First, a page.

Tuesday, March 25, 2008

Head Space

One of the things I find interesting (and a little scary) about writing is the way worlds and characters can take over one’s mental space. For several years now, the characters of my post-peak oil fiction have so dominated my consciousness that I’ve had a hard time moving on to new projects. Oh, I’ve been able to turn out a bit of unrelated flash fiction, but my attempts at anything longer came to nothing. My other characters were too dominant, their world too easy to slip into and get lost in. Every time I tried to move on, my old characters would pester me, tug at my sleeve and whisper in my ear, telling me new stories and begging me to stay just a little longer.

But finally I got a new idea that was compelling enough to stick with and I began work on a new novel. I’ve struggled with it, not knowing this new world very well and not able to “hear” my characters. After so many years with Amalia, Will, Diana, and their friends, I was used to being able to get answers to my questions with ease. Not so with my new characters! I was almost to 30K words before the first of my new characters started opening up to me. To my surprise, it was one of my male characters. I had expected my female characters to be more accessible, but they were more cautious and still remain a little wary of me. They've probably heard the rumors of how I like to torture my imaginary friends!

But now as I come upon the 35K mark, I’m reaching a place where getting information isn’t such a struggle. When I ask what happens next or when I request a bit of backstory so I can understand some future action, most of my new characters tell me. Some go on at great length, not willing to shut up even when I point out that I have important spreadsheets to work on or an email to answer. For the last two days they’ve taken over my head space every time I’ve quit thinking about the needful things of daily life like work, food, and not getting run over by a bus as I cross the street. They’ve quietly taken over in the way my old “family” used to do.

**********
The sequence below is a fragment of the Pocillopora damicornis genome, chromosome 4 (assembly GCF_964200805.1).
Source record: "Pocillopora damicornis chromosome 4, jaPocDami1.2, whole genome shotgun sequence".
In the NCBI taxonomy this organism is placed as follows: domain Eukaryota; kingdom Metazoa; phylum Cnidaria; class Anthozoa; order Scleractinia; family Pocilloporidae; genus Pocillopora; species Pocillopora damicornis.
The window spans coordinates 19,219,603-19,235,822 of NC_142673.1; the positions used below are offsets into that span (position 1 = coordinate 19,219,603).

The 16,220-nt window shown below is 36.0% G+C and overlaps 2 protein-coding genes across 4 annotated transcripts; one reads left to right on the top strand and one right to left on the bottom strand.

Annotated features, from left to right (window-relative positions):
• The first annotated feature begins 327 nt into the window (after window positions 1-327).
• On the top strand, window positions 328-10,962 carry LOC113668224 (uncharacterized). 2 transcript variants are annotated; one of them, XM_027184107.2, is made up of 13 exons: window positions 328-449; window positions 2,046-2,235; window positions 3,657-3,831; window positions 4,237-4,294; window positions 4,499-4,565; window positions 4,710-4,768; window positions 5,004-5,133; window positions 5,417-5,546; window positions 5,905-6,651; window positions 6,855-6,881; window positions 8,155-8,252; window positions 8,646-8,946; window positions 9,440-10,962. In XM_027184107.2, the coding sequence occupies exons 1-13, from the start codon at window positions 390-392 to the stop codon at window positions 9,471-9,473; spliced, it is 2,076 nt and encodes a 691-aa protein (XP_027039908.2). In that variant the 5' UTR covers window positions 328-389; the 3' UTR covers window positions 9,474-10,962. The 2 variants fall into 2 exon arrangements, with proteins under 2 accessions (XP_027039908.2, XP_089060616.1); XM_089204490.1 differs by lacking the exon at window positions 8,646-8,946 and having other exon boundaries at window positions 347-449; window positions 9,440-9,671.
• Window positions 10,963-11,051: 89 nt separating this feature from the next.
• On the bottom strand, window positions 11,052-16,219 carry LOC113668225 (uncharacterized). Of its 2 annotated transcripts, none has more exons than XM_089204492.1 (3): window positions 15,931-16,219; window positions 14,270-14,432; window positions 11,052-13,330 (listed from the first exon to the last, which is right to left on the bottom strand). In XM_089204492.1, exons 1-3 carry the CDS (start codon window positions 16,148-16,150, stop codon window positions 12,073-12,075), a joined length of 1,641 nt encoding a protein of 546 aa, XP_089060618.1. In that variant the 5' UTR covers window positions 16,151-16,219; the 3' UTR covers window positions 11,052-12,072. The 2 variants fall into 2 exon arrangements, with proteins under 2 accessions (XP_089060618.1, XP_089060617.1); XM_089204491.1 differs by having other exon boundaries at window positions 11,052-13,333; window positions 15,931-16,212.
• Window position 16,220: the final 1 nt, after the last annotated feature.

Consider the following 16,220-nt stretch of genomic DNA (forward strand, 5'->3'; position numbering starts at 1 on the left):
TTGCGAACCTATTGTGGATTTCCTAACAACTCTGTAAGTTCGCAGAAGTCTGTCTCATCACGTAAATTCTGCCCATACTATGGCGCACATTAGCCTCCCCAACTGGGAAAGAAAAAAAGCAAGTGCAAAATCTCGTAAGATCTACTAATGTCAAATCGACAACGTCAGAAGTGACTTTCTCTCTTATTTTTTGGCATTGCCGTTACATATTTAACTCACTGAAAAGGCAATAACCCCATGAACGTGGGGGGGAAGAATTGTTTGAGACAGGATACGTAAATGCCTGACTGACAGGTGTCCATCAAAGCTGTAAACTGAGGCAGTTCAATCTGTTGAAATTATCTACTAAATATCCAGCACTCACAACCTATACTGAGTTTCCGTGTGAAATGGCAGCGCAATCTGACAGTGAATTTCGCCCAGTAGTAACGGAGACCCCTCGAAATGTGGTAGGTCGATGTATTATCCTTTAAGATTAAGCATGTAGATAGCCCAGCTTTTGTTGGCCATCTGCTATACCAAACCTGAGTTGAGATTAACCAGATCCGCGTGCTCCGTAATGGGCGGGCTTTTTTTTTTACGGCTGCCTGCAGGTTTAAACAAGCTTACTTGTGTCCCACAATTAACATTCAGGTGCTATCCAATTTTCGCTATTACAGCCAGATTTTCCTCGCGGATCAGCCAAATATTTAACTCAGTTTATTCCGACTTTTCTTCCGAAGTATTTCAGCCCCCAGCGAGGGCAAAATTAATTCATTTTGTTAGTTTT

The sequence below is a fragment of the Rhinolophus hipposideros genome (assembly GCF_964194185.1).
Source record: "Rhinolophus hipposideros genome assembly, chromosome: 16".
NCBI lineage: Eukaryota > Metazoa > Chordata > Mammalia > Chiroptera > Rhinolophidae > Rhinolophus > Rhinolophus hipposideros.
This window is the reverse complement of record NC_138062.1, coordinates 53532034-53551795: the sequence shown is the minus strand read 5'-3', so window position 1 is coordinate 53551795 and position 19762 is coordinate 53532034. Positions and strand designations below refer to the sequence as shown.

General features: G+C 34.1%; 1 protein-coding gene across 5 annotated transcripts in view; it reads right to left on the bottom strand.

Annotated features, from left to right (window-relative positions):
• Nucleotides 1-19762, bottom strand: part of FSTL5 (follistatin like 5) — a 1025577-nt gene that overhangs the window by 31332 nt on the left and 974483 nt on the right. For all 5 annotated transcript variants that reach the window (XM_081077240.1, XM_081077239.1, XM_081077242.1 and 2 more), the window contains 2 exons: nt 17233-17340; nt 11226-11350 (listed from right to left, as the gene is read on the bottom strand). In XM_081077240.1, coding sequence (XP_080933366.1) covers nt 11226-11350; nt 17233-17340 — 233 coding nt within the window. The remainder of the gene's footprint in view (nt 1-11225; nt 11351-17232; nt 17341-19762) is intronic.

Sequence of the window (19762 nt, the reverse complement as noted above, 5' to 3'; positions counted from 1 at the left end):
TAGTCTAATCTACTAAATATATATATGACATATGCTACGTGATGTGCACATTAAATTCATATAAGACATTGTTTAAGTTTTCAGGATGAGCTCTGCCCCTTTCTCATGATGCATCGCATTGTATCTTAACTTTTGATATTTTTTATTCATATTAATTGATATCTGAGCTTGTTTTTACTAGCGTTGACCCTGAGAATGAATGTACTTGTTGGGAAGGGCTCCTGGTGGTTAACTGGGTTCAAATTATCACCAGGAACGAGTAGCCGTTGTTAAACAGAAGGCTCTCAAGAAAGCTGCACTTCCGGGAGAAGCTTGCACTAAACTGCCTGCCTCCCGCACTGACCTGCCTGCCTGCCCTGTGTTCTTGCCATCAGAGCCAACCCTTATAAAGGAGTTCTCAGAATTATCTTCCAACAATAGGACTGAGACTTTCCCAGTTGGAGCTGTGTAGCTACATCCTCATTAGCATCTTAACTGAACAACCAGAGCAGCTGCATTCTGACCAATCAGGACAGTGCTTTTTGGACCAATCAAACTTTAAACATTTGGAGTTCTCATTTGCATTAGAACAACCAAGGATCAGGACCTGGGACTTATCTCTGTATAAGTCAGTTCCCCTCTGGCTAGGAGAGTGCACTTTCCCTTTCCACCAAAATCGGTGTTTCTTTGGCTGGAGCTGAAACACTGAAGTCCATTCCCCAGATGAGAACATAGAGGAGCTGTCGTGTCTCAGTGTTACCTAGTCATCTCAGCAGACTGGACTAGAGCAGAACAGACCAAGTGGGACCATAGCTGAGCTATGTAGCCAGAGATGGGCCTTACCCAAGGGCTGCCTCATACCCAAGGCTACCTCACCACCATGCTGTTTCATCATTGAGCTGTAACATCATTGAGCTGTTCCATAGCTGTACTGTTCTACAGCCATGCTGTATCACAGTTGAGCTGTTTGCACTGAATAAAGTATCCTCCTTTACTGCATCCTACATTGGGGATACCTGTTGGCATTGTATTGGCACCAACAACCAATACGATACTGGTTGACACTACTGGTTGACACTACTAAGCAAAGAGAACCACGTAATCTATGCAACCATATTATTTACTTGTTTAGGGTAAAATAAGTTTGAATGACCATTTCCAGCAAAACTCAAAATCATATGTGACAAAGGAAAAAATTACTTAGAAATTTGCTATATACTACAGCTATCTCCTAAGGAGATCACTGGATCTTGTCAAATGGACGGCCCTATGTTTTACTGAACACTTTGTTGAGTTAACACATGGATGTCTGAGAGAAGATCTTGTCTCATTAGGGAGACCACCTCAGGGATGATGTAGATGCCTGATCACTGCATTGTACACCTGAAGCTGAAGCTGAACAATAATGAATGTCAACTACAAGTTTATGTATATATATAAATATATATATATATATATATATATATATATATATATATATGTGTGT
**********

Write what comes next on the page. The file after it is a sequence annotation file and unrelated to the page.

This doesn’t mean I’m done with my old characters, only that I’m finally achieving the distance from them that I feel every writer needs at some point. It also means I’m finally on a roll with my new WIP. The nightly writing sessions are less of a struggle. I’m no longer forcing myself to write something, anything, just to make a minimum word count for the evening. My characters now spend all day filling my head with stories of past and future adventures, their thoughts, hopes and dreams. My nightly word counts are getting longer and the writing flows more easily.

I’m not out of the woods yet. Characters can be touchy creatures and they could clam up on me at any moment. I might get bogged down in a plot conundrum and the story could suck when it’s all over. But it’s a relief to have pushed past the most critical barrier to find that yes, I can make new characters that are just as real in my mind as the old ones. I can enjoy the ride as a new group of imaginary friends introduce me to their screwed-up world.

I’m finally having fun on my new journey and it looks like it’s going to be a fine adventure, indeed!

So who is occupying your head space today? Old friends or new? Are they real, and are they trying to take over? Will you let them?

5 comments:

Thomma Lyn said...

Congratulations, Bunnygirl, on getting to that wonderful tipping point with your new characters!

I know well what you're talking about, re: characters taking over your mental space.

Ernest and Romilly from Occam's Razors were that way with me. It was very hard for me to move on to a new story.

Now, two rough drafts of two new stories later, I'm having great fun with the characters from my now-WIP: my characters have opened up; they're telling me their hopes and dreams, what they did ten years ago, what they want to do ten years from now; I'm seeing offshoots of new stories from the main story comprising (possibly) separate novels.

But yes, in my experience, too: it takes time and patience to get new characters to open up, especially after you've been so connected to one group of characters for a long time.

I look forward to hearing more about your WIP -- I'm excited for you, and it sounds like things are rocking and rolling! :)

Alix said...

Glad things are going well for you with your new project. Also glad you haven't done with your old characters yet :)

As characters from books I've read lurk round in my head I hate to think what would happen if I actually invented some myself. All other activity might stop!

Hope all keeps going well.

Bernita said...

That's exactly what it's like. You've described the process well.
Sometimes they are secrerive.

ChristineEldin said...

I know this feeling, but my stories are shorter so the cycle time is much shorter.
I'm four chapters into a project I really like. I've finally switched mental gears.
Great post!

Alice Audrey said...

You really have spent a lot of time - and words - in Diana's world. I can see how it would take over. But when you moved on, you really moved on.